Anyway, I would have felt OK to go back to work for several hours per day at a month...but I wasn't allowed to sit for more than about 30 minutes at a time at that point.
I felt fairly back to normal by six months, and by a year I thought I was finished with recovery. However, now at 20 months out, I realize that I am still making progress...but I think this would be considered the "fine tuning." Most articles you'll read and information that surgeons pass out indicate that it takes 12 months for the fusion to set up and get strong, and for a patient to get strength levels back, etc. But if things go OK, you will start feeling pretty good by 3 months, and pretty much back to normal (whatever that is
) at 6 months.
A conservative surgeon will tell a patient to count on being off work 6 months...but I think many go back at 3 months. I know people who went back to full-time work at 2 months...but in most cases, it proved to be close to "too much."
I'm happy to answer any questions you might think of. There is a "stickie" post near the top of the first page of the topics on the back board entitled "Post-Op must haves" (or words to that effect...). It is comments of what other patients have found helpful during recovery. You probably won't need 99% of the stuff, but it is useful to read through as it gives you an idea of what life will be like immediately after surgery and in the early weeks.
Most people recommend getting a "grabber" which is great to reach anything you drop so you don't have to bend over. I found a raised toilet seat to be of help...but not everyone needs or wants one. It may depend on one's height. And the final thing I loved was having a satin bottom sheet on the bed. While in the hospital, it was so difficult to reposition myself, and I felt like I was stuck to the bed with velcro. With the satin sheet, it is easier to roll over and to do the "log rolls" for getting out of bed. But with your PT routine, you may be sufficiently strong that this isn't an issue for you.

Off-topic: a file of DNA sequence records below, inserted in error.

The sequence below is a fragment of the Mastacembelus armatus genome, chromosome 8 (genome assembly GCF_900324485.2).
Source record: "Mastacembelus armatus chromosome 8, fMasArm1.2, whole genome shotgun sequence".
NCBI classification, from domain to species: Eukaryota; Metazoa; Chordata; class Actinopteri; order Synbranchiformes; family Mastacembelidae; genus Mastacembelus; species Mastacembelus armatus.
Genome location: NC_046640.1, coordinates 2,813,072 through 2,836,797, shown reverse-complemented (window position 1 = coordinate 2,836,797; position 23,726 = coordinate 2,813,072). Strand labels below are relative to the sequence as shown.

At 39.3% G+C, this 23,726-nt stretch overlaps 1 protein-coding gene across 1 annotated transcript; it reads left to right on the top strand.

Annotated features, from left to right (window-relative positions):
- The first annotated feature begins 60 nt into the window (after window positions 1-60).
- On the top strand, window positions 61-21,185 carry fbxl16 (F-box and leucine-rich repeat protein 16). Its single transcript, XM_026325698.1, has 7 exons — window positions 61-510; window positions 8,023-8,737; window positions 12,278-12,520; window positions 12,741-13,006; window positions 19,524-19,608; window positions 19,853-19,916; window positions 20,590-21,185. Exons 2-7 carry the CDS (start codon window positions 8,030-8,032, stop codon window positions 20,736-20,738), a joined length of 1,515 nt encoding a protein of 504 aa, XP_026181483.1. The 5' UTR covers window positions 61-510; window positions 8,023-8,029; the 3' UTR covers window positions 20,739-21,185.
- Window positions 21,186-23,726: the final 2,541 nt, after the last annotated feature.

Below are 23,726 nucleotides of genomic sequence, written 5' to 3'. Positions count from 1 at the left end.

I realize I was in worse shape before my first surgery than I was at the time of the 2nd fusion...as I had been doing lots of PT in between the two. Before the first fusion my physical conditioning had really suffered as I couldn't walk or stand for more than a short time for years prior to fusion.
OK, that's it for now. Don't let the stories you read on the board scare you. The patients that had successful outcome do not stay on the boards...so what you read is biased toward those unhappy with their results.
I am very, very pleased with the results of my revision. Oops -- I just saw where you're having TLIF. My only words regarding that is be darn sure your surgeon has done the procedure successfully MANY times. Be sure to read online regarding TLIF -- one of the negatives about that approach is that some patients report terrible hip and leg (thigh) pain following surgery. The XLIF approach requires blunt dissection through the psoas muscle and the traversing lumbar plexus. ...So, just be aware of this...do some reading and maybe talk to your surgeon about possible complications and why he feels this is the best surgical procedure for you.